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Use a mind map to make a ritual

Can you establish a ritual of picking up your guitar every day? You’ll need a good reason before you do. What’s the long-term goal aside from knowing a few songs?

Get a piece of paper. We’re going to do some mind-mapping. It’ll only take 5 or 10 minutes. Unless you get into it, in which case it could take a while…

Mind-mapping was developed in the 1970s as a whole brain alternative to linear thinking. It’s essentially a keyword technique.  The idea is to write down a central theme, and then use lines growing out of that central theme to depict your thoughts and associations.

This is not about categories. It’s about whatever is in the mind.

What I’ve got below is a template: a broad category and then stuff coming from it. You absolutely cannot censor yourself when you do this. Judgement is never fun, and this should be fun. You can eliminate stuff later. Dream big right now.

A mind map recipe.

  1. Use “music” as the central theme.
  2. Then use “guitar” as one of the first thoughts coming from that.
  3. Use things that you discover in the music theme that relate to guitar. These will likely be things you haven’t thought of before.
  4. Fill in the squares surrounding the guitar circle. Add squares if you want.
  5. Fill in the empty circles surrounding the music square.
  6. Fill in the boxes surrounding those circles. Again add squares as required

Remember. Don’t censor yourself.

mind map


Now you’ve got some ideas for what you want to do. Don’t get rid of anything. Which do you think are most realistic to start with? “Play like Eric Clapton” is possible, but won’t happen right away. Do you know what you need to know in order to do that?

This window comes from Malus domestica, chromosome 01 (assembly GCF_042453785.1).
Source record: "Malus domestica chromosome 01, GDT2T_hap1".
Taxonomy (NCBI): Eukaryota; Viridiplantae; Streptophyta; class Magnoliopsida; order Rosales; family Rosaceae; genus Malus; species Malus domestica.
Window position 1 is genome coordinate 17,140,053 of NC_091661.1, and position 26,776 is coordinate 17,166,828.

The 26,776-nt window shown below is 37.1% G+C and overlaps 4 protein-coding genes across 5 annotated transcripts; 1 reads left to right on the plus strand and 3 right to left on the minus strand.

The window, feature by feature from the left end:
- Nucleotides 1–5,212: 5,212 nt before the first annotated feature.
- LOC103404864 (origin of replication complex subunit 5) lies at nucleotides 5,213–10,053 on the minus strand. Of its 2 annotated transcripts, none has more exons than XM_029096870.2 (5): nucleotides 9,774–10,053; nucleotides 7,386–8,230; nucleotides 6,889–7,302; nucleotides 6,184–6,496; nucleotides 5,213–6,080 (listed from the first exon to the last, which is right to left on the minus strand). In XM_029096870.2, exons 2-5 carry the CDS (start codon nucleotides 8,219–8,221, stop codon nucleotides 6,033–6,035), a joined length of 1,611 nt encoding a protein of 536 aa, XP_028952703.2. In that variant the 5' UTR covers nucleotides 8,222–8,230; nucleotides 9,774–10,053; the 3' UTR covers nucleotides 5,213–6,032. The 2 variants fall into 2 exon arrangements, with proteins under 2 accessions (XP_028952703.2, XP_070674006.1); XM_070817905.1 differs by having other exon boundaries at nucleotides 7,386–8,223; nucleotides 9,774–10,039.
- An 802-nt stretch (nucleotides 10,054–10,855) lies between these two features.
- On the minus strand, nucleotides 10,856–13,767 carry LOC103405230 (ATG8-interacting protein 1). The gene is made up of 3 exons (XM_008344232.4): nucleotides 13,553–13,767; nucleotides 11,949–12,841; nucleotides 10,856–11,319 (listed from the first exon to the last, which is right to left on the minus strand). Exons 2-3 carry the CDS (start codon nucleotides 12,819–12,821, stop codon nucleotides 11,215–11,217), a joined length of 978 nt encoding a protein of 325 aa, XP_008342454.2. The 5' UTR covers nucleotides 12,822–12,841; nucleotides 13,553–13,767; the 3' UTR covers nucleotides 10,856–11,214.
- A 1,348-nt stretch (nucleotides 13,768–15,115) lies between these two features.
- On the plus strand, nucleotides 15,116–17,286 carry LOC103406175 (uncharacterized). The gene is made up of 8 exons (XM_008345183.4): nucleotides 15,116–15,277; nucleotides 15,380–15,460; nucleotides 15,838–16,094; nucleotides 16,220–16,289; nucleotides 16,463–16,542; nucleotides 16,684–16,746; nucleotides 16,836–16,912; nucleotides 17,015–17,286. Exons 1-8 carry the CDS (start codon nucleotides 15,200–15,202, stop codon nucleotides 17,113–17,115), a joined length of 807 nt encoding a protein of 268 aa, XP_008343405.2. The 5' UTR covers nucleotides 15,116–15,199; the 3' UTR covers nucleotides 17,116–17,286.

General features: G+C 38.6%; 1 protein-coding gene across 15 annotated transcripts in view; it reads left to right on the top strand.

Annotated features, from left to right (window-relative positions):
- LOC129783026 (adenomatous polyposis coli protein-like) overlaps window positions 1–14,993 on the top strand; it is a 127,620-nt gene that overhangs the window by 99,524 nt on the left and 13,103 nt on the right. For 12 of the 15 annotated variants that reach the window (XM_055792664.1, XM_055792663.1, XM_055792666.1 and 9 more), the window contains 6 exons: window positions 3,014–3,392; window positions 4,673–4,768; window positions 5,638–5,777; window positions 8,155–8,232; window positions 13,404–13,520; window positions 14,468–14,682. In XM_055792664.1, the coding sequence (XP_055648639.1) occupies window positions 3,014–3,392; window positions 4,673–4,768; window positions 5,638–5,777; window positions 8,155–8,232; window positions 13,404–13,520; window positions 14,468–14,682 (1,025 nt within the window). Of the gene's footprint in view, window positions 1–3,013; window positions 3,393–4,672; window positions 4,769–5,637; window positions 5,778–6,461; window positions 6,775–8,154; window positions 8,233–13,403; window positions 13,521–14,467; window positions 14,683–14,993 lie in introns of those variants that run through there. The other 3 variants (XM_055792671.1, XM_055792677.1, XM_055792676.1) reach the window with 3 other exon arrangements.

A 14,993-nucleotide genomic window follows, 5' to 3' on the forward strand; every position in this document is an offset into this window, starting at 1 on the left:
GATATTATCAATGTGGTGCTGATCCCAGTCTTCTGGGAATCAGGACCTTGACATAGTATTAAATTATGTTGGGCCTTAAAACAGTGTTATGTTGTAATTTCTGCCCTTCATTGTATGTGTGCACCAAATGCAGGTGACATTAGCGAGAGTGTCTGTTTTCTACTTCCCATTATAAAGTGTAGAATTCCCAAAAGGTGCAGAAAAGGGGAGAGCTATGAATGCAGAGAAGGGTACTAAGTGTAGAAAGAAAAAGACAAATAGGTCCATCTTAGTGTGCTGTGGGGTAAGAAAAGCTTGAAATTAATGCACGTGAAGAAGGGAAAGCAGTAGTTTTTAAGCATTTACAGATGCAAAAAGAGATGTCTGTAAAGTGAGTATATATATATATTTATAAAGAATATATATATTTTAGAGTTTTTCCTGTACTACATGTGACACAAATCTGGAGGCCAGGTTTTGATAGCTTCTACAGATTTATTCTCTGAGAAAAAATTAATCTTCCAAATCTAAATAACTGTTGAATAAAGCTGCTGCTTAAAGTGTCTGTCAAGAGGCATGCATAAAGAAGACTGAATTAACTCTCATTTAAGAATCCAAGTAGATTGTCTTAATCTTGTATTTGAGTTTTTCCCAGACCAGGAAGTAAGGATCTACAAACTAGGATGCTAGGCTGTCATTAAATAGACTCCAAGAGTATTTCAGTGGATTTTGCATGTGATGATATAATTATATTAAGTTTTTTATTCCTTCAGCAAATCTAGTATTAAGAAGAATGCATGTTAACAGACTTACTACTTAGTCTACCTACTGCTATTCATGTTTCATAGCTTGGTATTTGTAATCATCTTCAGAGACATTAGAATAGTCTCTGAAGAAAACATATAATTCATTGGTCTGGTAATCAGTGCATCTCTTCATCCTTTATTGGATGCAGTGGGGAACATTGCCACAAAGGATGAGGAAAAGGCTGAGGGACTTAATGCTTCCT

“Learn my favorite song” is possible sooner depending on how hard it is. “Learn a few chords” is easier than both of those.  “Play with other people” is something that could happen as soon as you know a few chords, or after you learn a few song (these are just examples; none of them need to be on your mind map if they don’t feel right to you).

Make a list of all this stuff.

 Teachers are useful

Now find a good teacher. Show her/him the list, and create a learning strategy together. What do you start with? At what point do you start working on playing like Eric Clapton?

Figure out a sequence of learning and a loose timeline for when you might be able to accomplish your goals. Base those goals on 15 minutes, 6 days a week. Be realistic. If you’re not realistic, you’ll get discouraged. If you get discouraged, there’s more likelihood that you’ll quit. I don’t want you to quit.

You don’t have to keep going back for lessons if you don’t want to. You can develop the plan with a teacher, and then go home and work it. When you run into a problem, go for another lesson.

Be aware that some teachers don’t want to teach this way. Many require a monthly cheque for 4 lessons. This is reasonable if teaching is their sole means of income. Others teach part-time and are more flexible, so make sure you let whoever you talk to know up front what you’re looking for. Teachers are great for encouragement, and for giving you a sense of how you’re developing. Use them wisely and according to your budget.

For more techniques on idea generation, check out Michael Michalko’s excellent book, Cracking Creativity: The Secrets of Creative Genius.


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